By Gilbert Chan
The mergers & acquisitions race continues to heat up in 2020 with many activities in play as we see Chinese parties coming to the table. By the time this article is posted, the “multinational mining company” that provided the superior offer to buy Guyana Goldfields Inc. [GUY-TSX] should be disclosed as Zijin Mining from China which is willing to pay $1.85 per share for the TSX-listed company.
First thing first; Chinese companies were never afraid to go to remote places for mining acquisitions. For regions that are widely considered as high-risk, they would have no problem in unlocking their mining potential, as long as the asset is not too expensive to begin with.
People may ask, out of all the mining groups in China, why is Zijin so aggressive and nimble in acquiring foreign assets? The answer is simple; Zijin is one of the few firms that have the financial power, size and human capital and is not a state-owned enterprise (SOE). As a result, their decision making and approval process takes considerably less time. People working in China or have dealings with businesses in China can definitely tell you that negotiations can be quite difficult when it comes to SOEs. Taking China National Gold as an example, the SOE’s foreign arm China Gold International Resources [CGG-TSX] has in numerous occasions stated its intent for international acquisitions in the gold space. However, having detailed discussions and striking a deal are not easy.
This is also not the first time Zijin enters a deal as second or third bidder. Two years ago, Lundin Mining was trying to take over Nevsun and its highly acclaimed Timok Copper Project in Serbia. However, Zijin ended up trumping over Lundin by offering much more in a $1.4 billion transaction.
Other notable international acquisitions and investments by Zijin in recent years include Taldybulak Levoberezhny Gold Mine in Kyrgyzstan, Norton Gold Fields’ Paddington Gold Mine in Australia, Barrick’s Porgera Gold Mine in Papua New Guinea; and Ivanhoe’s Kolwezi Copper Field and Kakula in the Democratic Republic of Congo. Continental Gold was the substantial one acquired last year with its gold projects – the Buritica and Berlin in Colombia.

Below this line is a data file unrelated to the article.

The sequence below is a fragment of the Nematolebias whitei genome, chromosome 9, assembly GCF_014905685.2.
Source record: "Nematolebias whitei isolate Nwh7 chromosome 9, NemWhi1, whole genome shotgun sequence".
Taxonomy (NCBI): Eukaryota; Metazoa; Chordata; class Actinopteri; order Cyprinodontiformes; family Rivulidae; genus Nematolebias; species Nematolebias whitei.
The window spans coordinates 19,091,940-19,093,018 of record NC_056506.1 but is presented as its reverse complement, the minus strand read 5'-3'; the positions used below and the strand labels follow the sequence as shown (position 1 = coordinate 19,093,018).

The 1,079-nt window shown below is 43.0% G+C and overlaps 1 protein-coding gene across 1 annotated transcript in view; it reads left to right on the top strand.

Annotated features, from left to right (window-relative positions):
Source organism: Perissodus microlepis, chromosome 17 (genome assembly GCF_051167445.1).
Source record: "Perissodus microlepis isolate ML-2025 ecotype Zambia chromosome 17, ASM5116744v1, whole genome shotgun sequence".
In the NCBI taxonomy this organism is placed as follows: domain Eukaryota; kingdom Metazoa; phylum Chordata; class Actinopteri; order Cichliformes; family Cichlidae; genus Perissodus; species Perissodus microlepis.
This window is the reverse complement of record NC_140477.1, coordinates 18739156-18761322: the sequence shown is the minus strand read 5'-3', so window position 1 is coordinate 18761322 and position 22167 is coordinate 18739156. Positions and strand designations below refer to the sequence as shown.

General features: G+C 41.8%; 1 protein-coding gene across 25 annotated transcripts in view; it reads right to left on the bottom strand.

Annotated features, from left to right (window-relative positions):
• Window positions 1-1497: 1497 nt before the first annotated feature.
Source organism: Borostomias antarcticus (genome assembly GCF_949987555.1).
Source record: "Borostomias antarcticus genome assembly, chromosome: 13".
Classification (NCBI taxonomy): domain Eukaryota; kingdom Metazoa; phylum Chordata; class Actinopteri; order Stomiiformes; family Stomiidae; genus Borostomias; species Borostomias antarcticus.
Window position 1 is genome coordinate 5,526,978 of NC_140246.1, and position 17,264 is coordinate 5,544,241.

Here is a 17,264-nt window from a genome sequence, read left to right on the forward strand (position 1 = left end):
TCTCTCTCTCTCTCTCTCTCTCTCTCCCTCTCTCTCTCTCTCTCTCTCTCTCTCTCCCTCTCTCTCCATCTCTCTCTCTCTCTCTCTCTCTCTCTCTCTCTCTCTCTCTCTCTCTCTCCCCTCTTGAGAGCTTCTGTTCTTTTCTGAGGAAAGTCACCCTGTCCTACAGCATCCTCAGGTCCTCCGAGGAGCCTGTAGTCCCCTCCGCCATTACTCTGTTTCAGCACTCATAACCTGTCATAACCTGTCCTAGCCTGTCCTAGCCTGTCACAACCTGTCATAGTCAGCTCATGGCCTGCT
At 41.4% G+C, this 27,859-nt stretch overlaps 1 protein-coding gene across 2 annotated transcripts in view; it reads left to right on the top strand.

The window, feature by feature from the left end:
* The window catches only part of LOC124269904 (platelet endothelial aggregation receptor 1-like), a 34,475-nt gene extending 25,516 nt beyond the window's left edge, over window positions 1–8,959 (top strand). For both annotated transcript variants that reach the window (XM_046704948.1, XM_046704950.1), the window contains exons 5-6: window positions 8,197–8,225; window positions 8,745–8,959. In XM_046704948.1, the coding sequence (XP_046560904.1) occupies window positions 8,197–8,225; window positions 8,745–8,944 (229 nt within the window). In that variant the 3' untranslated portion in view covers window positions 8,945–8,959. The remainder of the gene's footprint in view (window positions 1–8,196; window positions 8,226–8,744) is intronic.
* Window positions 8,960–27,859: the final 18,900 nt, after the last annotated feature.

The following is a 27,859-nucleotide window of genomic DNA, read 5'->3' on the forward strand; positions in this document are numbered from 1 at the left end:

In other news, SD Gold went for a surprising move with its plans to acquire TMAC Resources Inc. [TMR-TSX; TMMFF-OTC] where its Hope Bay operation in northwest Nunavut has not been profitable in recent quarters. The Hope Bay operation produced 139,510 ounces of gold from ore averaging 9 g/t gold at a recovery of 82% during 2019.
Shandong Gold Mining (HongKong) Co., (SD Gold), an overseas subsidiary of the state-owned Chinese gold mining company, would pay roughly US$149 million (C$208 million) to acquire all of TMAC’s shares.
Just like China Gold International, SD Gold, one of the world’s largest gold producers, has been looking for various producers to acquire in the past two years. It was also in the mix of discussion for buying IAMGold before negotiations eventually broke down.
There is no secret that SD Gold is searching for potential targets. It even opened a satellite office in Toronto – but why TMAC with its problems? SD Gold must see a lot more in its potential despite the current operation’s poor economics. SD Gold’s expertise in underground mining may be able to materialize its vision for this once high-flying company.
Currently, the transaction is being reviewed by the Canadian government (Investment Canada Act) to see if this is too “strategic” to allow it to go through. This time the review is about the location more than the products because gold and silver do not worry the authorities. We will have to wait to see if this deal will go through. If it is not approved, I wonder what other parties will be willing to come and save TMAC shareholders before it is too late.
With the gold and metals market is starting to rise again, M&A activities are expected to continue to be active this year and next. Chinese mining companies will continue to be more relevant in this bull market as more new players enter the race for quality acquisitions.